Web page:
Of all the hundreds of nurses I have known, I have never known one who is an atheist. Just as there are no atheists in fox holes, there are no atheists in nursing. If by chance there may be some atheistic nurses in existence, I have never met one personally.
Nurses from any faith do better for themselves and for their patients by actively practicing their faith. The Muslim nurse strives to be a better Muslim. The Hindu nurse strives to be a better Hindu, etc. They draw their strength and sustenance from their faith system. The nurse who tries to have consistent growth in her own spirituality for renewal is less likely to experience despair and burn out.
Nursing and Mother Teresa
By far, my greatest role model has been Mother Teresa of Calcutta. In addition to being a nun with a deep, contemplative, marital relationship with God, she was a nurse and educator in every sense. Her scope of nursing, educational, and inspirational influence started very small and locally in Calcutta and expanded from there.
By the grace of God, her influence expanded from modest beginnings to engulf the world with her multi-national effects of charity, love, caring, and compassion. She knew each and every one of her compassionate actions for any human being was not only being done for the person, but for God Himself. Her international impact continues across the world, even after her death, through the tremendous work of her Sisters of Charity.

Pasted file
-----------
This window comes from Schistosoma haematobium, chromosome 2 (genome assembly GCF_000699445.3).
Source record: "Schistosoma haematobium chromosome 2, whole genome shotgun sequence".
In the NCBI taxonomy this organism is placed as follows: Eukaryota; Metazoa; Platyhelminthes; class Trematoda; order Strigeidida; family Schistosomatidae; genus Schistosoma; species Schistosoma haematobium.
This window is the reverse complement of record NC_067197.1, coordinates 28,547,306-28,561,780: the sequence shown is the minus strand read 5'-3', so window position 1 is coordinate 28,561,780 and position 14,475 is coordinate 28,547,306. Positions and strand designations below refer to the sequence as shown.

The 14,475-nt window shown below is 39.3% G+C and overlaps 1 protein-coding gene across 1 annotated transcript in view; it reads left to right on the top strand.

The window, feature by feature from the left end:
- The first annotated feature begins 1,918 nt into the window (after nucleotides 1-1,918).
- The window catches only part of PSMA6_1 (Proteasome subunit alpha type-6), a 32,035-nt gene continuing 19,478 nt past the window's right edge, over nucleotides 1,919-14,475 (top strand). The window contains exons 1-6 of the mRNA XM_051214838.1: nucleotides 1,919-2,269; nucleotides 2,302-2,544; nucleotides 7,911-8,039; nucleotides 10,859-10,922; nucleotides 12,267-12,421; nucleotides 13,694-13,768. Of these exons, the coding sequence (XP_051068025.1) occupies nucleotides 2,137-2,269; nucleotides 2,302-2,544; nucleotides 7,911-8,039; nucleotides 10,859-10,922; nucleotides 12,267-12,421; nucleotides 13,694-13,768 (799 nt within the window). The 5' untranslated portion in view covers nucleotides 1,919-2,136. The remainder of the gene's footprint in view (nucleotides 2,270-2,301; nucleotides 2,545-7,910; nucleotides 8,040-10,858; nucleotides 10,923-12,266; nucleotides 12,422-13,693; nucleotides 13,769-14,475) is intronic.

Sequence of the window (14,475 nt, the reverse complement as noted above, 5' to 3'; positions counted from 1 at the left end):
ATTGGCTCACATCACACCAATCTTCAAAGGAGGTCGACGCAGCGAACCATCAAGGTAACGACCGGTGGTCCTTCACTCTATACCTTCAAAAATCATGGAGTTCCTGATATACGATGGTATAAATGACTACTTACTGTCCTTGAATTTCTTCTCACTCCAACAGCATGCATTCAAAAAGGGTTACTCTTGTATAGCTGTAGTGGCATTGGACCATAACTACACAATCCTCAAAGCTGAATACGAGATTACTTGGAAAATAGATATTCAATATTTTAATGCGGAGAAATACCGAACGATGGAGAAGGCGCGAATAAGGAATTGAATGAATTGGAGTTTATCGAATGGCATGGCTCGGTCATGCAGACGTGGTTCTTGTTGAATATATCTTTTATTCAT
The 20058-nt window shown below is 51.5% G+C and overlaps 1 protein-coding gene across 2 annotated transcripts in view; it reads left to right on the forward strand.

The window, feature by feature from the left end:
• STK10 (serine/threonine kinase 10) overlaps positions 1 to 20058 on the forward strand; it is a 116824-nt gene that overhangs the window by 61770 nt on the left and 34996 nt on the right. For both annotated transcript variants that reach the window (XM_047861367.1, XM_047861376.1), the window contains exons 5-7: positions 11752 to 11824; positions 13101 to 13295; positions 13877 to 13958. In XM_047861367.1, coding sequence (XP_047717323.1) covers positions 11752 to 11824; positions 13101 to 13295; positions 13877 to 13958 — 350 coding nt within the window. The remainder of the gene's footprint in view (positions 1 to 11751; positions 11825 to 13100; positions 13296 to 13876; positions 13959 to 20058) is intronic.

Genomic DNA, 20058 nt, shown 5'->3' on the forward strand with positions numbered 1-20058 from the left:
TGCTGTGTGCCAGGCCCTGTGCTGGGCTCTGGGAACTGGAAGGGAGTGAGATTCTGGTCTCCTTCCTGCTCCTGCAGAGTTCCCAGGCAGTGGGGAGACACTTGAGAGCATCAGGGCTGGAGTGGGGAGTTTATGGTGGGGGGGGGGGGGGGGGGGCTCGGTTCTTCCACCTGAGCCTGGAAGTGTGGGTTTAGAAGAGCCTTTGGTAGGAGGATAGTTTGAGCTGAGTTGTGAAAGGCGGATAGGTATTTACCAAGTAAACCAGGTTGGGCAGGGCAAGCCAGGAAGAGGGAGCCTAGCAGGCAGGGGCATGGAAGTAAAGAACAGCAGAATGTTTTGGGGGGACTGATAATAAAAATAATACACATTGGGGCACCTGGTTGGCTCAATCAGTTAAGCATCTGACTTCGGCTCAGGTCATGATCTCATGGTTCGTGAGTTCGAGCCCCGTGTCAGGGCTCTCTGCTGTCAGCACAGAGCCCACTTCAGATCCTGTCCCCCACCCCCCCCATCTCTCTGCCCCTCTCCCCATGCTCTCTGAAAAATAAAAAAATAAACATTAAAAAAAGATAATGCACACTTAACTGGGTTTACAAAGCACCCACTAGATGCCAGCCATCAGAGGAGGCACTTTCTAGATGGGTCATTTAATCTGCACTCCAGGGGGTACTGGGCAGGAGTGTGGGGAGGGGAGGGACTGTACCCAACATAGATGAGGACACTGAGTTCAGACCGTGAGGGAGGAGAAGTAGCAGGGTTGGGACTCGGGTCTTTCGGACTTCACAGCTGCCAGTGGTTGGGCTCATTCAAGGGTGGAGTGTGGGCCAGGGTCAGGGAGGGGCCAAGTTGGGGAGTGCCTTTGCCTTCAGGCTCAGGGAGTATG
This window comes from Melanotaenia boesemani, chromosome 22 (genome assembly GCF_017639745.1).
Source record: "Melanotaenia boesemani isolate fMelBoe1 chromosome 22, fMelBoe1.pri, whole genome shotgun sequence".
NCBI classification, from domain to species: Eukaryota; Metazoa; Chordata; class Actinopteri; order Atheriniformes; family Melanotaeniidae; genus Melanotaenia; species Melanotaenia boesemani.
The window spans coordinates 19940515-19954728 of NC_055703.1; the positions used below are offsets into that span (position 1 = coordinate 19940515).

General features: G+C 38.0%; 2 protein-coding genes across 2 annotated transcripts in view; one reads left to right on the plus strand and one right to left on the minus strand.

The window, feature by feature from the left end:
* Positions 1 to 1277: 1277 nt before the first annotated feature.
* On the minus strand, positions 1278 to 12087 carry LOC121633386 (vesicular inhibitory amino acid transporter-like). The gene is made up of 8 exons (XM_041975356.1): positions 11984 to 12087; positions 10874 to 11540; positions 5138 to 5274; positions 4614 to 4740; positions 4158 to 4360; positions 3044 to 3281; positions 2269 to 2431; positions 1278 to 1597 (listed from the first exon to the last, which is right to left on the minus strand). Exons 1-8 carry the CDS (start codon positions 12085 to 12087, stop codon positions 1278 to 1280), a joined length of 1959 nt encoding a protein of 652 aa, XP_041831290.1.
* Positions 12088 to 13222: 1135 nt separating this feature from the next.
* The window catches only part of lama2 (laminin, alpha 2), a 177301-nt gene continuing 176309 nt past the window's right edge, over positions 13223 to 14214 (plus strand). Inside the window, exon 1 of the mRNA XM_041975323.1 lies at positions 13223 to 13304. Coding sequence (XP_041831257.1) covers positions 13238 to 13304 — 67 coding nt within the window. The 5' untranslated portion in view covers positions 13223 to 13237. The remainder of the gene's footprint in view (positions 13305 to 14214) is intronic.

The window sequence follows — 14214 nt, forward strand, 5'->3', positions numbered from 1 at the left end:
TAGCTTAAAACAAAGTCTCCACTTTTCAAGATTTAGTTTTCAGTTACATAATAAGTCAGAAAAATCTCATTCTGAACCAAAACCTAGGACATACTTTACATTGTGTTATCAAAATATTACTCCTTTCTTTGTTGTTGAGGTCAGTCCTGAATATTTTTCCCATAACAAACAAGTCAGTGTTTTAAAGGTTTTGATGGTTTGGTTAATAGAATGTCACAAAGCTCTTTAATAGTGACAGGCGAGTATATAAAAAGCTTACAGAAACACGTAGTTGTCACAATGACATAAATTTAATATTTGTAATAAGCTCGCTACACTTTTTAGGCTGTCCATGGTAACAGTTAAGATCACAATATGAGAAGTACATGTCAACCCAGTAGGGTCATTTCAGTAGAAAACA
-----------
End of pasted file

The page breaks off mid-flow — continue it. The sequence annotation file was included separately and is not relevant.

When Mother Teresa was accused of baptizing and converting her Muslim and Hindu patients to her Catholic faith, the accusers learned that she was doing nothing of the sort. She was merely acknowledging their dignity as human beings and showing them universal love and caring. The caring can be universal amongst many religions when everyone’s humanity and dignity are the goal.
Caring for Everyone
Ideally, I believe it is possible to care about every patient. Unless a nurse has a good system of coping and renewal, the emotional well-being is very much at stake. I believe this is why we see many nurses engaging in behaviors that aren’t the best for them: smoking, obesity, unwillingness to support each other, drug addictions, alcohol addiction, and unwillingness to celebrate each others’ successes.
Other frequent trends we see in nurses’ lives reveal how else they struggle: inability to get to church for renewal because of shift work, depression, single-parenthood, and falling prey to abusive partners who they are trying to “help.” Many nurses are trying to meet their patients’ needs, Maslow’s lowest to highest, while failing to meet their own needs.
So the next time I am tempted to skip church or my workout or healthy meal or my prayer time, I’ll remember what is written here and allow myself the luxury of taking better care of myself. I hope you will do the same. Heaven is waiting to hear from us.
The statements and opinions expressed in this article are the views of the author and not necessarily the views of NurseTogether.com. To read a response to this article, see "I Am an Atheist Nurse."